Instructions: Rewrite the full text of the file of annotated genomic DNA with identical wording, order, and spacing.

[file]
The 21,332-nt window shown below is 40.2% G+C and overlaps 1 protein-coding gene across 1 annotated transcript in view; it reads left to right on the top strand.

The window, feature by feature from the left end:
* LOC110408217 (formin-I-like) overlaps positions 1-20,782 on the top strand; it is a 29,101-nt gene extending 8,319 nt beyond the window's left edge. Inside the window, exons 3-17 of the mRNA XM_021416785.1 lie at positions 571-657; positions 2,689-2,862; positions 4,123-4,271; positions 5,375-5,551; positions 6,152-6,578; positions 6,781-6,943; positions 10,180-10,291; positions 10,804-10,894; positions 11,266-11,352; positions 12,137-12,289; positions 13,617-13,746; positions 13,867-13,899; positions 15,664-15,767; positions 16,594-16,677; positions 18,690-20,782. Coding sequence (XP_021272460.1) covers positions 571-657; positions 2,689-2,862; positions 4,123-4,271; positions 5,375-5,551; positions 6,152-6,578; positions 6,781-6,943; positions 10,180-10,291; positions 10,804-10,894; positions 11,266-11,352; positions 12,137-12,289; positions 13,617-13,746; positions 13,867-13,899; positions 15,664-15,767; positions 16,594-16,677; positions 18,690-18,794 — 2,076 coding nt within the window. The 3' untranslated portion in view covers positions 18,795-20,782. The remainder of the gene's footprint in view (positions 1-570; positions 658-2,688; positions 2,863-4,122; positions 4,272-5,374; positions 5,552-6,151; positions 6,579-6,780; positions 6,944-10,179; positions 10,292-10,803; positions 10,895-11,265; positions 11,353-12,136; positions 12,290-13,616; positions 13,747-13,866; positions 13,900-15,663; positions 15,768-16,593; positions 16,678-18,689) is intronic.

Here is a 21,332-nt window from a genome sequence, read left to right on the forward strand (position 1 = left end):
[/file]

The 21,332-nt window shown below is 40.2% G+C and overlaps 1 protein-coding gene across 1 annotated transcript in view; it reads left to right on the top strand.

The window, feature by feature from the left end:
* LOC110408217 (formin-I-like) overlaps positions 1-20,782 on the top strand; it is a 29,101-nt gene extending 8,319 nt beyond the window's left edge. Inside the window, exons 3-17 of the mRNA XM_021416785.1 lie at positions 571-657; positions 2,689-2,862; positions 4,123-4,271; positions 5,375-5,551; positions 6,152-6,578; positions 6,781-6,943; positions 10,180-10,291; positions 10,804-10,894; positions 11,266-11,352; positions 12,137-12,289; positions 13,617-13,746; positions 13,867-13,899; positions 15,664-15,767; positions 16,594-16,677; positions 18,690-20,782. Coding sequence (XP_021272460.1) covers positions 571-657; positions 2,689-2,862; positions 4,123-4,271; positions 5,375-5,551; positions 6,152-6,578; positions 6,781-6,943; positions 10,180-10,291; positions 10,804-10,894; positions 11,266-11,352; positions 12,137-12,289; positions 13,617-13,746; positions 13,867-13,899; positions 15,664-15,767; positions 16,594-16,677; positions 18,690-18,794 — 2,076 coding nt within the window. The 3' untranslated portion in view covers positions 18,795-20,782. The remainder of the gene's footprint in view (positions 1-570; positions 658-2,688; positions 2,863-4,122; positions 4,272-5,374; positions 5,552-6,151; positions 6,579-6,780; positions 6,944-10,179; positions 10,292-10,803; positions 10,895-11,265; positions 11,353-12,136; positions 12,290-13,616; positions 13,747-13,866; positions 13,900-15,663; positions 15,768-16,593; positions 16,678-18,689) is intronic.

Here is a 21,332-nt window from a genome sequence, read left to right on the forward strand (position 1 = left end):